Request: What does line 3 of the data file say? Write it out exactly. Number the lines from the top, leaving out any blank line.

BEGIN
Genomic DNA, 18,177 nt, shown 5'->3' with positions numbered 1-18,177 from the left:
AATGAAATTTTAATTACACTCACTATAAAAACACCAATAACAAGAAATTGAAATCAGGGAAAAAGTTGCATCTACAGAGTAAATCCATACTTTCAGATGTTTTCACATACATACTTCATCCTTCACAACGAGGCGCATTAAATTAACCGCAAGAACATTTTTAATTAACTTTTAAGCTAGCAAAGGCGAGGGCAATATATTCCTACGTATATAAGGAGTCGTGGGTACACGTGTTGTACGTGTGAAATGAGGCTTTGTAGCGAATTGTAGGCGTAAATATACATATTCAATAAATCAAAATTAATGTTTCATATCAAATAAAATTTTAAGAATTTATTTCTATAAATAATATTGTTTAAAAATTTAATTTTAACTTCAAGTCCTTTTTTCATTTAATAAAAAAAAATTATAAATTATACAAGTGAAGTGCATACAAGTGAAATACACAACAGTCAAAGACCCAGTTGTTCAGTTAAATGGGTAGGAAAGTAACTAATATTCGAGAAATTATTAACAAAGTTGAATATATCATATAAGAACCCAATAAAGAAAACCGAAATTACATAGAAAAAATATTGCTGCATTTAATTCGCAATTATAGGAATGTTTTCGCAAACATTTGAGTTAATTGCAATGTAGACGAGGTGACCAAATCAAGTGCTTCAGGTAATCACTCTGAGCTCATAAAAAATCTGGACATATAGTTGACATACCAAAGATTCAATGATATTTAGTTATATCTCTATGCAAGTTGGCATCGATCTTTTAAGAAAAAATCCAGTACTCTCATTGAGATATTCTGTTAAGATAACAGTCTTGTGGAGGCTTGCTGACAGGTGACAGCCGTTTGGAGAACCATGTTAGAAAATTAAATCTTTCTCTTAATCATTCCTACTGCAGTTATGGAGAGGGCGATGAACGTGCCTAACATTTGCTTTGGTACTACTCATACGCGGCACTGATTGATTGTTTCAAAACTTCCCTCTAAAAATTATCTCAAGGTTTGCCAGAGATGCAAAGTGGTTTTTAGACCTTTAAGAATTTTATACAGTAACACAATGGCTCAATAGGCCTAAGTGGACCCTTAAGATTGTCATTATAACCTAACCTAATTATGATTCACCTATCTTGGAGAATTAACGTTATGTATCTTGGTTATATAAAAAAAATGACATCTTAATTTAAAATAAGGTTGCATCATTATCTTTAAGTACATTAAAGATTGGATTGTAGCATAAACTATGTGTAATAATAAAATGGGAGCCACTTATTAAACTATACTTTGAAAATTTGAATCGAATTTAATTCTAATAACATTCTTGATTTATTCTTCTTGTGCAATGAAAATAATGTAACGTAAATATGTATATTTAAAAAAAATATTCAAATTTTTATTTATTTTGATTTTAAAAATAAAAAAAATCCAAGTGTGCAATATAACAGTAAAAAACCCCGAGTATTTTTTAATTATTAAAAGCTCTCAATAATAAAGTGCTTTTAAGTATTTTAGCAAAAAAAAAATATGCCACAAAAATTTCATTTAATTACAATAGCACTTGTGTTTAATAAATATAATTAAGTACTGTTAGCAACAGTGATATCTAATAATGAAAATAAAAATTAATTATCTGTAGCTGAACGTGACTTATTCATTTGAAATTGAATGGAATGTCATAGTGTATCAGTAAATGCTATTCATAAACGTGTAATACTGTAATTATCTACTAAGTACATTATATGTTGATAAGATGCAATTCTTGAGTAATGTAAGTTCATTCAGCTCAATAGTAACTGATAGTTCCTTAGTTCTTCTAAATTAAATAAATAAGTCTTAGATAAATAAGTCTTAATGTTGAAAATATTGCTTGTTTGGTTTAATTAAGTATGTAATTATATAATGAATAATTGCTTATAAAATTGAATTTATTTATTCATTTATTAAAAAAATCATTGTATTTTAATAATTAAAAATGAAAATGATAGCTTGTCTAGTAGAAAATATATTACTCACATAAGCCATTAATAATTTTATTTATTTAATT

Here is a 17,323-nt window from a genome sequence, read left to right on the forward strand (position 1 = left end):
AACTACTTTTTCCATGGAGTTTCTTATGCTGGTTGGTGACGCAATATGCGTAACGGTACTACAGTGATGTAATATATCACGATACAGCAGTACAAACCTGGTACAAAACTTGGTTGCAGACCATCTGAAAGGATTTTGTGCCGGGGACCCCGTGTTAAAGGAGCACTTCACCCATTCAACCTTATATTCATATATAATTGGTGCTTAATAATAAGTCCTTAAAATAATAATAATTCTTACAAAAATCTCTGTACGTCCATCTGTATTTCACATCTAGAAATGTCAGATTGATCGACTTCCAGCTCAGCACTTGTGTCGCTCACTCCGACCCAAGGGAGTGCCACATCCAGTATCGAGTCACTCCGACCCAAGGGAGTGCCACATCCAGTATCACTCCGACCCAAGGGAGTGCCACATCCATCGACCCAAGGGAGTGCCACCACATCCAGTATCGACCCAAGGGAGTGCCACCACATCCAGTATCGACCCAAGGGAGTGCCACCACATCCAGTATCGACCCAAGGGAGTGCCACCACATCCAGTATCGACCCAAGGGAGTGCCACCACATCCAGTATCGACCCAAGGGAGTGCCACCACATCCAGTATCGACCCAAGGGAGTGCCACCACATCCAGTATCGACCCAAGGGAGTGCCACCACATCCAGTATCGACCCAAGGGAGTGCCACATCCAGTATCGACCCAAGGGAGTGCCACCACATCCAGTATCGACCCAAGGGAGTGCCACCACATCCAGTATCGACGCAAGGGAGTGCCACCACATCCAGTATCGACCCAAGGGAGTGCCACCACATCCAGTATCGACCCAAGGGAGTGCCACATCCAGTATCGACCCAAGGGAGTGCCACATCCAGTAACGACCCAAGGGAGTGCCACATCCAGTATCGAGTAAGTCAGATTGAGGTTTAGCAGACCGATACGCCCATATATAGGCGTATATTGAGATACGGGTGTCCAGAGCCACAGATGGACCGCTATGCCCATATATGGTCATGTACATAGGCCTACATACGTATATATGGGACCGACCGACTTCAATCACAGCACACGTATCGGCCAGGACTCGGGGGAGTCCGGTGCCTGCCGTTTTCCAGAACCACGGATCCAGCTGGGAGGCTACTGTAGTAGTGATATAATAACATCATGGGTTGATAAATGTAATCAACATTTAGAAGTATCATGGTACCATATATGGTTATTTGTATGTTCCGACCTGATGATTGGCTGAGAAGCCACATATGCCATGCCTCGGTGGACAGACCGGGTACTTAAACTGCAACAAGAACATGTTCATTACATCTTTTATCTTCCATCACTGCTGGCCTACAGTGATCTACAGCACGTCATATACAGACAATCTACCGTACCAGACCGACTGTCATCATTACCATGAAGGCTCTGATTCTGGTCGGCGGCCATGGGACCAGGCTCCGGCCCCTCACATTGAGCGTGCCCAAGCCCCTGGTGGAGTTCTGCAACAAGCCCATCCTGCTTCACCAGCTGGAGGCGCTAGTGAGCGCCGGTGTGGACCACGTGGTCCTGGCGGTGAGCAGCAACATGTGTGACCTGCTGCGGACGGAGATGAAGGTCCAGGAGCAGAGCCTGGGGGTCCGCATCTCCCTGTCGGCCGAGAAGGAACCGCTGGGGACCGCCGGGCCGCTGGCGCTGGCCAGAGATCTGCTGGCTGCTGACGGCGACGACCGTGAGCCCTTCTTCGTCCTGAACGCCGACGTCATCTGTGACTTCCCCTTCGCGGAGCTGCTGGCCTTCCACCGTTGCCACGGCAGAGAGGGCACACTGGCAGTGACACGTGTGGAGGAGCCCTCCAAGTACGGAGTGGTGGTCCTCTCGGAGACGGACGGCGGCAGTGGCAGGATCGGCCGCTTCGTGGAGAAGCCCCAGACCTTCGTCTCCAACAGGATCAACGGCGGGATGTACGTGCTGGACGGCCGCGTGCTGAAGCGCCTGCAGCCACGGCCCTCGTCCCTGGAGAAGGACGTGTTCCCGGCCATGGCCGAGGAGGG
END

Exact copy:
Here is a 17,323-nt window from a genome sequence, read left to right on the forward strand (position 1 = left end):